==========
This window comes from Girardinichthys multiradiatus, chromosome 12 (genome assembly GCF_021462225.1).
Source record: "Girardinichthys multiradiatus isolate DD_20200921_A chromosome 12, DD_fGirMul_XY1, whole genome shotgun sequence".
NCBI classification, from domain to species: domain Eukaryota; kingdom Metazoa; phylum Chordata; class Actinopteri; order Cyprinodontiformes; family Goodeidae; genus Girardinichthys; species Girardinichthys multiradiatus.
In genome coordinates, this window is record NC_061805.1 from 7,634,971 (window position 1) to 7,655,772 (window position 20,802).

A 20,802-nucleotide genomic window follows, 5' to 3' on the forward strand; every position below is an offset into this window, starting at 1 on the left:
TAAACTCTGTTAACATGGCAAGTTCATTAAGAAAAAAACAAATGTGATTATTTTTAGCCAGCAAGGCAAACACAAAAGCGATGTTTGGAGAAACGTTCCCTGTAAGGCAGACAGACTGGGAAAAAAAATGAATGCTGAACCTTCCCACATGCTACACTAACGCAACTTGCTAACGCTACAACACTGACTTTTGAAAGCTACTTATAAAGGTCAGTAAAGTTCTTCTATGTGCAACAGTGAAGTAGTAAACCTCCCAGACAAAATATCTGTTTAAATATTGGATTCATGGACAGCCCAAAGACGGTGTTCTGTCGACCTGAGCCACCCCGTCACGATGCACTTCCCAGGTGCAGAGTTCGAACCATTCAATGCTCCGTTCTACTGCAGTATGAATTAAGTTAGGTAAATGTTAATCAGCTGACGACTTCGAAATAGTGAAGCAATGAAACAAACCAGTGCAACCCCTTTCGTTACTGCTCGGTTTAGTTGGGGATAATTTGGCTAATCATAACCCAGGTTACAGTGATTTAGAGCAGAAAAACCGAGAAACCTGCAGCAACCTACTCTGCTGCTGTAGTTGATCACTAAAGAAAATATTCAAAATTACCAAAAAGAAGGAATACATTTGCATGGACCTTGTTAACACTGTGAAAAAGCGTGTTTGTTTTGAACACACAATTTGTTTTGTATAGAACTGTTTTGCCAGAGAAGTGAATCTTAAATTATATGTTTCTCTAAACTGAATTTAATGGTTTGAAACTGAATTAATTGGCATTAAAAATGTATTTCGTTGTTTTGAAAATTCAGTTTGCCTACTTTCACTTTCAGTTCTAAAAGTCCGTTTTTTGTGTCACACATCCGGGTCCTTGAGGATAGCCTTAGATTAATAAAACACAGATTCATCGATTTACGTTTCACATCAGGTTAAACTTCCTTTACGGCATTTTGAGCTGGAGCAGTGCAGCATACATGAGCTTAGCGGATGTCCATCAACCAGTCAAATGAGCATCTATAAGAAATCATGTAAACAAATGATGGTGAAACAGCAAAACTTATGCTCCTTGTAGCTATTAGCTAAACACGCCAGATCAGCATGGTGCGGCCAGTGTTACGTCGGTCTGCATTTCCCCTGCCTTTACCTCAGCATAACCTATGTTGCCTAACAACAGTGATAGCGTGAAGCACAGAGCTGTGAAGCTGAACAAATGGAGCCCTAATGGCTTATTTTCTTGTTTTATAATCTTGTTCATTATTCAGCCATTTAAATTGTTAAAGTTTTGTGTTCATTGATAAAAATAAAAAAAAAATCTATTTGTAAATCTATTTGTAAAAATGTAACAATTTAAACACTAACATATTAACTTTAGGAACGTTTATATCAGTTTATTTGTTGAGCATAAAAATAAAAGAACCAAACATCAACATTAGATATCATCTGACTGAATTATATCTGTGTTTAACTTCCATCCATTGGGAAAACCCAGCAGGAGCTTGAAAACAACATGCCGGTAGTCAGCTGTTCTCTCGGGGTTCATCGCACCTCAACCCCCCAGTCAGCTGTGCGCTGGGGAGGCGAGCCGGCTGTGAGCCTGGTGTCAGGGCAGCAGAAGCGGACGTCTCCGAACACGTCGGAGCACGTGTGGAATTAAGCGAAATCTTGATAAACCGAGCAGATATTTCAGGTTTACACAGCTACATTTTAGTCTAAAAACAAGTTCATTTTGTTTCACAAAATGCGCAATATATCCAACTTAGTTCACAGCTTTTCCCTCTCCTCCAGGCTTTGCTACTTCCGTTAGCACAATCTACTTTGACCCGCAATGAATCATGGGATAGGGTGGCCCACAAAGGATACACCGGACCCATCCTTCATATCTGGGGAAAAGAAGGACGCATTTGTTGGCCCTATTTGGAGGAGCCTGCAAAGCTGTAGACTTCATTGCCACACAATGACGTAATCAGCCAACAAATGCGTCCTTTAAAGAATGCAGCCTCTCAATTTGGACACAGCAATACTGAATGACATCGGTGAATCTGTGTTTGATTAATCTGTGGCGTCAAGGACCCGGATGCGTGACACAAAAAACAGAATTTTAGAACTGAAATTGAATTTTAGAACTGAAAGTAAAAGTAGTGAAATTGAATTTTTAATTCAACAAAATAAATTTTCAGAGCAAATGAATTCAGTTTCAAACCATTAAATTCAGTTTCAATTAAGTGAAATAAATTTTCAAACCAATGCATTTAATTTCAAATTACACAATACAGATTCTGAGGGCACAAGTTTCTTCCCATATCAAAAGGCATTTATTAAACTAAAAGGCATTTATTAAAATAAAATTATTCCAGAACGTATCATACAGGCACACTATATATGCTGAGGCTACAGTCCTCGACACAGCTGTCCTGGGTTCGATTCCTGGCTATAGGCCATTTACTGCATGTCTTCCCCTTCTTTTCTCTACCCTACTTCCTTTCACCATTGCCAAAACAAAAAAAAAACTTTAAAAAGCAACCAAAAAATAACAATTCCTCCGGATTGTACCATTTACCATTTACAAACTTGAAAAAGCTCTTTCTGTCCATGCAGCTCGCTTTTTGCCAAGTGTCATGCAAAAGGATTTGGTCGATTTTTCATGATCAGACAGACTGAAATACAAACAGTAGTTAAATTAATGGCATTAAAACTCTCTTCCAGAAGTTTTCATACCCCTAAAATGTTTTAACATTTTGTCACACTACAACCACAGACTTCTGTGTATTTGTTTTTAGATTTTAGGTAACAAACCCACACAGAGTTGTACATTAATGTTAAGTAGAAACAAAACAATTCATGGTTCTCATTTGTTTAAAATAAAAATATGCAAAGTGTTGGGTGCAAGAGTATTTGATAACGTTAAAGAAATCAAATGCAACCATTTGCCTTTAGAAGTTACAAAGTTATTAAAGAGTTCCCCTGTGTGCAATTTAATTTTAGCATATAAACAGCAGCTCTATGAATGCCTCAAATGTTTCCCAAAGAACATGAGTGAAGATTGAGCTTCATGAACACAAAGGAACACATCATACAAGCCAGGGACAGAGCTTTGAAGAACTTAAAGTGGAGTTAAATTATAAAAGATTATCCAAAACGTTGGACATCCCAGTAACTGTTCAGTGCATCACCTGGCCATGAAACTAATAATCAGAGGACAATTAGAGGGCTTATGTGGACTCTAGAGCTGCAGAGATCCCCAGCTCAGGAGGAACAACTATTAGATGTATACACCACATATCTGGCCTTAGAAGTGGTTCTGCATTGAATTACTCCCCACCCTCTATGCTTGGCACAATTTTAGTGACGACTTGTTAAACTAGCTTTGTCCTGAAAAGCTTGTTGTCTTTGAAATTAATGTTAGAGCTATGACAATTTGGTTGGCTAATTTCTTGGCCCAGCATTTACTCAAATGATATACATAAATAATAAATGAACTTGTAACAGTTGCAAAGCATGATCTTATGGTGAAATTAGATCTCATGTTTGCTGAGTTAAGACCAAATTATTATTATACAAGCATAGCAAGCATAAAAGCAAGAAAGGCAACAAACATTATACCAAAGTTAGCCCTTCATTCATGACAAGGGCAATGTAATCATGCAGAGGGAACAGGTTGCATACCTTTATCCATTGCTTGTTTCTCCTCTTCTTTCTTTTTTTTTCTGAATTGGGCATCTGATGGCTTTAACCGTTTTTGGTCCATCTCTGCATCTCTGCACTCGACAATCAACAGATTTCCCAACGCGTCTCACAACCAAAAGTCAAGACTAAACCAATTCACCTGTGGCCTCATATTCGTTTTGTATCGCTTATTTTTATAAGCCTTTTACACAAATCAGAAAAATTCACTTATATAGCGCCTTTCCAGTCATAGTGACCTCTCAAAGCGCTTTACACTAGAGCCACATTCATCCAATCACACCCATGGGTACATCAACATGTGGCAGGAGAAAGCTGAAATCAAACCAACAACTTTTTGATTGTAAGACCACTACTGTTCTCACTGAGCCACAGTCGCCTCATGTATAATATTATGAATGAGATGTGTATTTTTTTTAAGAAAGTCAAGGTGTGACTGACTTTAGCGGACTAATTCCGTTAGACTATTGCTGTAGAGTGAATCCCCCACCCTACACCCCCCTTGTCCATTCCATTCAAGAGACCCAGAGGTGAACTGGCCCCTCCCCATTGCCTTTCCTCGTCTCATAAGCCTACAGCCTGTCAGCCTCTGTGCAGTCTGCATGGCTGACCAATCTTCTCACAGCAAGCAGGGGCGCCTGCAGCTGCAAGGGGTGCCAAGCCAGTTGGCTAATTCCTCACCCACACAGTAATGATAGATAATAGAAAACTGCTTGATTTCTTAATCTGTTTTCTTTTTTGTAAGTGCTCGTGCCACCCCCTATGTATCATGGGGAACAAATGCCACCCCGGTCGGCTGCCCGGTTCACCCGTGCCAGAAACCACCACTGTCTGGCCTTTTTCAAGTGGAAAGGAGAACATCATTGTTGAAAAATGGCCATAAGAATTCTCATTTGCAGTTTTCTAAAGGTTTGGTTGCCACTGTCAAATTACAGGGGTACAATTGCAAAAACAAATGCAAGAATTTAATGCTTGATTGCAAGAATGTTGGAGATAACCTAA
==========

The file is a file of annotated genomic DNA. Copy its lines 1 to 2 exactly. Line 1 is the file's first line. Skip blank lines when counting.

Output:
This window comes from Girardinichthys multiradiatus, chromosome 12 (genome assembly GCF_021462225.1).
Source record: "Girardinichthys multiradiatus isolate DD_20200921_A chromosome 12, DD_fGirMul_XY1, whole genome shotgun sequence".